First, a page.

The FAT filesystem in 16-bit CP/M-86
Concurrent CP/M 3.1 and later, and single-user CP/M-86 with BDOS 3.3 and later (including DOS Plus), allow CP/M programs to access DOS-formatted discs via conventional BDOS calls, emulating (as far as possible) the behaviour of a normal CP/M filesystem. The behaviour is probably a good starting point for anyone writing a CP/M emulator which uses a hierarchical or non-CP/M filesystem.
Test for DOS media
The test used by the DOS Plus utilities is to perform a Search First (BDOS function 11h) with the first 12 bytes of the FCB containing '?' marks. On a DOS disc, this will return a "disc label" directory entry, and byte 0Fh of this entry will be 80h. On a CP/M disc, it may or may not return the label, but if it does byte 0Fh of the label entry will be zero.
FCB functions in general
If bit 7 of the "drive" byte in the FCB is set, then the call is assumed to apply to directories rather than files. The following calls appear to support directories:
- Open. Changes to the specified subdirectory (can be ".."). The Extent byte should be 0 to set the current directory, or 1-3 to set a "floating" drive (N: O: or P:) to the specified directory.
- Close. Changes to the root directory.
- Search first. Will return directories and files.
- Search next.
- Delete. Will remove a subdirectory if it is empty.
- Create. Creates a new subdirectory.
FCB functions behave normally, but the allocation area (16 bytes at FCB+10h) contains the following data:
fl fl of 00 cc cc ci ci dd dd cl cl le le le le ................ Where: fl = flags: d7 always set d6 set if file is a directory d5 set if file is hidden d4-d0 are high bits of file number of = file number, low 8 bits. Number is 0 for 1st dir entry, 1 for 2nd, etc. cc = current cluster, 0 if none ci = index of current cluster (0, 1, 2, ...) in file chain. Only meaningful if cc is nonzero. dd = DOS date cl = DOS cluster le = DOS length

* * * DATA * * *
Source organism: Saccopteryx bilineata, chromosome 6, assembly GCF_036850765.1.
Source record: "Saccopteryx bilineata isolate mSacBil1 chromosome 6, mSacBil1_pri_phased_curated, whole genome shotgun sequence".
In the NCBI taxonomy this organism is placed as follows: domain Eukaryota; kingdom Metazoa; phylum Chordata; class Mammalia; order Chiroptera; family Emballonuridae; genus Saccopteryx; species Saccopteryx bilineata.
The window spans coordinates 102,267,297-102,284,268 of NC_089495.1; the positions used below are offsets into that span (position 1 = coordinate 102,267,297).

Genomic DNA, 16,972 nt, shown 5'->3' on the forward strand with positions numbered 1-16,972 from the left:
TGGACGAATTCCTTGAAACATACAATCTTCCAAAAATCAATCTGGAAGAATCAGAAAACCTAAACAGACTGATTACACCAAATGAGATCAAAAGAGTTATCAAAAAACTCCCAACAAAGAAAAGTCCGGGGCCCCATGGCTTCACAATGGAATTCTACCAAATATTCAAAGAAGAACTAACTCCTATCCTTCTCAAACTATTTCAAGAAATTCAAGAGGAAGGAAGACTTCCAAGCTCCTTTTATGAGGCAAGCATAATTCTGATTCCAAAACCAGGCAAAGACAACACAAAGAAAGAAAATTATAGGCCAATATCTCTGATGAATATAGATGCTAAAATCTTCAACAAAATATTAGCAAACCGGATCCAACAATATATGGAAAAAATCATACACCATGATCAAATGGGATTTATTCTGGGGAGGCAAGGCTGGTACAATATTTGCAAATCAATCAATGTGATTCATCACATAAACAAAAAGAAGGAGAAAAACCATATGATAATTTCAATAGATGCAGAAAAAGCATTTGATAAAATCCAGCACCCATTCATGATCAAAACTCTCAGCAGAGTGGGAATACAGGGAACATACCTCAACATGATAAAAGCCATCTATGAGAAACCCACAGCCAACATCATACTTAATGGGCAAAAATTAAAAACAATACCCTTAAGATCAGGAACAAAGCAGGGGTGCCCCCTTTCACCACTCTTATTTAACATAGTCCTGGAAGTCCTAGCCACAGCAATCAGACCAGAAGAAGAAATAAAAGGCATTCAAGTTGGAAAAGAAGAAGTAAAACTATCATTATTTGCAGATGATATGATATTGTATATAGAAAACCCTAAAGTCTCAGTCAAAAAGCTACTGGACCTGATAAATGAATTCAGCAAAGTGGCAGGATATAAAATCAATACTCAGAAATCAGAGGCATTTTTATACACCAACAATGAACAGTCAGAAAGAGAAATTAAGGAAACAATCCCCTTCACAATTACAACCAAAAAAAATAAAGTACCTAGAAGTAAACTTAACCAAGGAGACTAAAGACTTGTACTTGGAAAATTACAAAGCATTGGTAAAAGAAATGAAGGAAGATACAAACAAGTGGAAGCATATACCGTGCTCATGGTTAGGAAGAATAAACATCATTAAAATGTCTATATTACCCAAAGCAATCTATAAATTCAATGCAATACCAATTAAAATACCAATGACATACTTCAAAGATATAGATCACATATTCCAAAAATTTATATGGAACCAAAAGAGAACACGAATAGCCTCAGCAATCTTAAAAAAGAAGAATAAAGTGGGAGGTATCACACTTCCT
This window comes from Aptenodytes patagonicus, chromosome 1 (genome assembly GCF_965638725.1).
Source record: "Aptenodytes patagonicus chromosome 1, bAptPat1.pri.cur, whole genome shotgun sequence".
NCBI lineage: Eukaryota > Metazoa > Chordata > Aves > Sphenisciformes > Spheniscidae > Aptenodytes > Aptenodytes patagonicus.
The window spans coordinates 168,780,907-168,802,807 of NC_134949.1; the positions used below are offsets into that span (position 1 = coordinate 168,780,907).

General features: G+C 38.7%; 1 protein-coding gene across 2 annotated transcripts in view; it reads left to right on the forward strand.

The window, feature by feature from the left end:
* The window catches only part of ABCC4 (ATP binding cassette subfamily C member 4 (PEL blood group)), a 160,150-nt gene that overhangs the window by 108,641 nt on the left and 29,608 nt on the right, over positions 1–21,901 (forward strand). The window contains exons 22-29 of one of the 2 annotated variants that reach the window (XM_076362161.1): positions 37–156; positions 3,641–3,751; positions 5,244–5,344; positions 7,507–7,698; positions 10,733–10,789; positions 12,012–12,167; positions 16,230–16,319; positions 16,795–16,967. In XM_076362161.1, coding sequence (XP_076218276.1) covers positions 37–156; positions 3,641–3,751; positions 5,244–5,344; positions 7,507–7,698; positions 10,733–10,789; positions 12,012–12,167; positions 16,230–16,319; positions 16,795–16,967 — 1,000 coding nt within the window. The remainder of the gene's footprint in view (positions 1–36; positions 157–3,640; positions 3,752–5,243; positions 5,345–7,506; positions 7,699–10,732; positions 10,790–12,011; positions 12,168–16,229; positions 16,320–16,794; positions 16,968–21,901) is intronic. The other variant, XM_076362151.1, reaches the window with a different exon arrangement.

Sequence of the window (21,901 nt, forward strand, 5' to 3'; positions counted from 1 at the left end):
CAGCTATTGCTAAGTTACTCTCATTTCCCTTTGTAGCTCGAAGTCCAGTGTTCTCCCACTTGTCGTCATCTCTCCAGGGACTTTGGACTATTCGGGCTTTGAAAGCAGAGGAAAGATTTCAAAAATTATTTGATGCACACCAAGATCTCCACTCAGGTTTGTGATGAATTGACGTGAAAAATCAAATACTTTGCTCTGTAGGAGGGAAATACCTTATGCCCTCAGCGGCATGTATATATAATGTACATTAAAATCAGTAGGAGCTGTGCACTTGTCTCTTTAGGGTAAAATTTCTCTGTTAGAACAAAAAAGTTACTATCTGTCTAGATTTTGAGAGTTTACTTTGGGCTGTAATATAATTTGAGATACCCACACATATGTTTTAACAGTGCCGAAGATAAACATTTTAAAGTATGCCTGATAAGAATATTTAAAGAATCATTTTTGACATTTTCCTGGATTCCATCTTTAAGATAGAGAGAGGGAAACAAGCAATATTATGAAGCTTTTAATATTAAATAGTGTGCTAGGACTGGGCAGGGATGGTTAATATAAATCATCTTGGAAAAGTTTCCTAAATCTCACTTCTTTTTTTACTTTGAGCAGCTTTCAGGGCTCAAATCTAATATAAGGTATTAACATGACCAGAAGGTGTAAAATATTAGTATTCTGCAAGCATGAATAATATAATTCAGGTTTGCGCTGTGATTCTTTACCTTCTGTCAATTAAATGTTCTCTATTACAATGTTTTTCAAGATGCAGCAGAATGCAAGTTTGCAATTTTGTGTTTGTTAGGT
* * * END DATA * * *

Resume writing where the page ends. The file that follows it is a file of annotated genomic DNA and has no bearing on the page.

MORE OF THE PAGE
Functions 11h and 12h
Functions 11h and 12h will return a fake directory record with:
- Entry 0 holding the file data:
uu F1 F2 F3 F4 F5 F6 F7 F8 T1 T2 T3 ex s1 s2 rc .FILENAMETYP.... fl fl of 00 00 00 tt tt dd dd cl cl le le le le ................ Where: uu = current CP/M user number, or 20h for volume label. ex = simulated extent number, 0-31. s1 = Last record byte count. s2 = simulated extent number, high bits. rc = simulated record count. fl = flags: d7 always set (thus "block" number is either >80h (8bit blocks) or >8000h (16bit blocks) d6 set if file is a directory (only shows up with user "?" in search FCB, or if bit 7 is set in FCB "drive" byte) d5 set if file is hidden d4-d0 are high bits of file number of = file number, low 8 bits. Number is 0 for 1st dir entry, 1 for 2nd, etc. tt = DOS time dd = DOS date cl = DOS cluster le = DOS length
- Entries 1 & 2 blank
- Entry 3 holding SFCB
The emulation goes to some pains to ensure that if a '?' is in byte 0Ch of the search FCB, a suitable list of "extents" is returned.
The XIOS returns an Extended DPB (call it an EDPB) for DOS media:
DW extflag ;On a DOS disc, this will be -1 for FAT12 ;and -2 for FAT16 (CCP/M-86 3.1 only supports FAT12). ;On a CP/M-86 disc, a normal DPB is returned, and ;this will be its SPT (Sectors per track) entry. DW nfats ;Number of FATs (normally 2) DW nfatrecs ;The number of physical sectors per FAT. DW nclstrs ;The number of clusters on the disc. DW clsize ;The number of bytes per cluster. DW fatadd ;The number of the sector holding the start of ;the first FAT. ; ; followed by a CP/M DPB: ; DW spt ;Physical sectors per track DB bsh ;Block shift. 3 => 1k, 4 => 2k, 5 => 4k, ... DB blm ;Block mask. 7 => 1k, 0Fh => 2k, 1Fh => 4k,... DB exm ;Extent mask. Must be 0 for DOS media. DW dsm ;Number of clusters - 1 DW drm ;Root directory entries - 1 DB al0 ;Not used for DOS media DB al1 ;Not used for DOS media DW cks ;Checksum vector size: 0 or 8000h for a fixed disc, ;else number of (root directory entries)/4,rounded up DW off ;Number of reserved tracks DB psh ;Physical sector shift 0 => 128-byte sectors, ;1 => 256-byte sectors, 2 => 512-byte sectors,... DB prm ;Physical record mask 0 => 128-byte sectors, ;1 => 256-byte sectors, 3 => 512-byte sectors,...
The BDOS returns the normal DPB rather than the EDPB to function 1Fh, so this function can't be used to detect DOS-formatted discs.
John Elliott 16 July 2005